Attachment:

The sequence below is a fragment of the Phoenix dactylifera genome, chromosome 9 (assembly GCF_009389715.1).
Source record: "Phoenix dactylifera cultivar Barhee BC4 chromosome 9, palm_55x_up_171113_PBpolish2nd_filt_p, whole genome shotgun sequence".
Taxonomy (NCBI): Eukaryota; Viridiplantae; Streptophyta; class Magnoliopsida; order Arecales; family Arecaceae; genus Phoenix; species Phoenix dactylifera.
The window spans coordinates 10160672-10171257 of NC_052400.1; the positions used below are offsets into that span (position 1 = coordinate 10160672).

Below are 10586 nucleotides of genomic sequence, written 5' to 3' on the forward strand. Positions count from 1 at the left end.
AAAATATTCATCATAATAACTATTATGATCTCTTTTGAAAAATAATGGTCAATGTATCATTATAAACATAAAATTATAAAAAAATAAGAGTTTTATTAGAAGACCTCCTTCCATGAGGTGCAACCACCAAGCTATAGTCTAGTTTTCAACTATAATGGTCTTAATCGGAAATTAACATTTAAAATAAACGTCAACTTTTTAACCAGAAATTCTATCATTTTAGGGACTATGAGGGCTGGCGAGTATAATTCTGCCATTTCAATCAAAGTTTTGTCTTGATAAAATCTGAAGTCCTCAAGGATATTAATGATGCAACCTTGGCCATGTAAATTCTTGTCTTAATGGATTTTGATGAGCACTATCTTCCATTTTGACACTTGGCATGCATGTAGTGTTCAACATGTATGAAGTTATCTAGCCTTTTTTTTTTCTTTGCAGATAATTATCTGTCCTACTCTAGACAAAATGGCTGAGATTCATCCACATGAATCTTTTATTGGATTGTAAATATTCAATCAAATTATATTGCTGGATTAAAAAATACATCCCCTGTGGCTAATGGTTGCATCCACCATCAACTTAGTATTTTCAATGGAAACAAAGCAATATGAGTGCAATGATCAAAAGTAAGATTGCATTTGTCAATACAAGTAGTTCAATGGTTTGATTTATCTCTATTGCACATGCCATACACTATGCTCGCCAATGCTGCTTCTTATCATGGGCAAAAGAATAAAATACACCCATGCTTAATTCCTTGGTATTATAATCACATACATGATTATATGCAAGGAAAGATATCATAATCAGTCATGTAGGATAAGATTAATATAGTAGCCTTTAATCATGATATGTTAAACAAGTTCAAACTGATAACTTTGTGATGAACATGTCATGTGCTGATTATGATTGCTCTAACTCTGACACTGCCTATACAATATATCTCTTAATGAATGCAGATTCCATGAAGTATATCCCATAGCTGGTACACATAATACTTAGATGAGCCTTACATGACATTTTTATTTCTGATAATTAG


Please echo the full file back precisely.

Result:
The sequence below is a fragment of the Phoenix dactylifera genome, chromosome 9 (assembly GCF_009389715.1).
Source record: "Phoenix dactylifera cultivar Barhee BC4 chromosome 9, palm_55x_up_171113_PBpolish2nd_filt_p, whole genome shotgun sequence".
Taxonomy (NCBI): Eukaryota; Viridiplantae; Streptophyta; class Magnoliopsida; order Arecales; family Arecaceae; genus Phoenix; species Phoenix dactylifera.
The window spans coordinates 10160672-10171257 of NC_052400.1; the positions used below are offsets into that span (position 1 = coordinate 10160672).

Below are 10586 nucleotides of genomic sequence, written 5' to 3' on the forward strand. Positions count from 1 at the left end.
AAAATATTCATCATAATAACTATTATGATCTCTTTTGAAAAATAATGGTCAATGTATCATTATAAACATAAAATTATAAAAAAATAAGAGTTTTATTAGAAGACCTCCTTCCATGAGGTGCAACCACCAAGCTATAGTCTAGTTTTCAACTATAATGGTCTTAATCGGAAATTAACATTTAAAATAAACGTCAACTTTTTAACCAGAAATTCTATCATTTTAGGGACTATGAGGGCTGGCGAGTATAATTCTGCCATTTCAATCAAAGTTTTGTCTTGATAAAATCTGAAGTCCTCAAGGATATTAATGATGCAACCTTGGCCATGTAAATTCTTGTCTTAATGGATTTTGATGAGCACTATCTTCCATTTTGACACTTGGCATGCATGTAGTGTTCAACATGTATGAAGTTATCTAGCCTTTTTTTTTTCTTTGCAGATAATTATCTGTCCTACTCTAGACAAAATGGCTGAGATTCATCCACATGAATCTTTTATTGGATTGTAAATATTCAATCAAATTATATTGCTGGATTAAAAAATACATCCCCTGTGGCTAATGGTTGCATCCACCATCAACTTAGTATTTTCAATGGAAACAAAGCAATATGAGTGCAATGATCAAAAGTAAGATTGCATTTGTCAATACAAGTAGTTCAATGGTTTGATTTATCTCTATTGCACATGCCATACACTATGCTCGCCAATGCTGCTTCTTATCATGGGCAAAAGAATAAAATACACCCATGCTTAATTCCTTGGTATTATAATCACATACATGATTATATGCAAGGAAAGATATCATAATCAGTCATGTAGGATAAGATTAATATAGTAGCCTTTAATCATGATATGTTAAACAAGTTCAAACTGATAACTTTGTGATGAACATGTCATGTGCTGATTATGATTGCTCTAACTCTGACACTGCCTATACAATATATCTCTTAATGAATGCAGATTCCATGAAGTATATCCCATAGCTGGTACACATAATACTTAGATGAGCCTTACATGACATTTTTATTTCTGATAATTAG